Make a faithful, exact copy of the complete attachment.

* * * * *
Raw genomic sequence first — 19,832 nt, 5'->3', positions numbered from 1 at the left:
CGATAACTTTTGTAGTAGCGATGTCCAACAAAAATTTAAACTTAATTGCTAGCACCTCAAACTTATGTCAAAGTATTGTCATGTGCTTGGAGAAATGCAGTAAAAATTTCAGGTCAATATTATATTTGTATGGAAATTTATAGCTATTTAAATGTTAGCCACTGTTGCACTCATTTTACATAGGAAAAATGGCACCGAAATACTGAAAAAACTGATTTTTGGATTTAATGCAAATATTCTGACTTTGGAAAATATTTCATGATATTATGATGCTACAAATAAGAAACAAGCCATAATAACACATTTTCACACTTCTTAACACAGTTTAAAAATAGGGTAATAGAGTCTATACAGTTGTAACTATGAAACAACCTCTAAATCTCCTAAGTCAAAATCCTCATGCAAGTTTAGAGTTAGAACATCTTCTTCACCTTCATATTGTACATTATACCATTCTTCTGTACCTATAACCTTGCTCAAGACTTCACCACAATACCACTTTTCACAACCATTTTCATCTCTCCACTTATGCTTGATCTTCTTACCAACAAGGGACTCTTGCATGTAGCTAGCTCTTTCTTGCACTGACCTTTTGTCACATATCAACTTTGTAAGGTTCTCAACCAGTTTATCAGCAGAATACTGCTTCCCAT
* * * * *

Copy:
Raw genomic sequence first — 19,832 nt, 5'->3', positions numbered from 1 at the left:
CGATAACTTTTGTAGTAGCGATGTCCAACAAAAATTTAAACTTAATTGCTAGCACCTCAAACTTATGTCAAAGTATTGTCATGTGCTTGGAGAAATGCAGTAAAAATTTCAGGTCAATATTATATTTGTATGGAAATTTATAGCTATTTAAATGTTAGCCACTGTTGCACTCATTTTACATAGGAAAAATGGCACCGAAATACTGAAAAAACTGATTTTTGGATTTAATGCAAATATTCTGACTTTGGAAAATATTTCATGATATTATGATGCTACAAATAAGAAACAAGCCATAATAACACATTTTCACACTTCTTAACACAGTTTAAAAATAGGGTAATAGAGTCTATACAGTTGTAACTATGAAACAACCTCTAAATCTCCTAAGTCAAAATCCTCATGCAAGTTTAGAGTTAGAACATCTTCTTCACCTTCATATTGTACATTATACCATTCTTCTGTACCTATAACCTTGCTCAAGACTTCACCACAATACCACTTTTCACAACCATTTTCATCTCTCCACTTATGCTTGATCTTCTTACCAACAAGGGACTCTTGCATGTAGCTAGCTCTTTCTTGCACTGACCTTTTGTCACATATCAACTTTGTAAGGTTCTCAACCAGTTTATCAGCAGAATACTGCTTCCCAT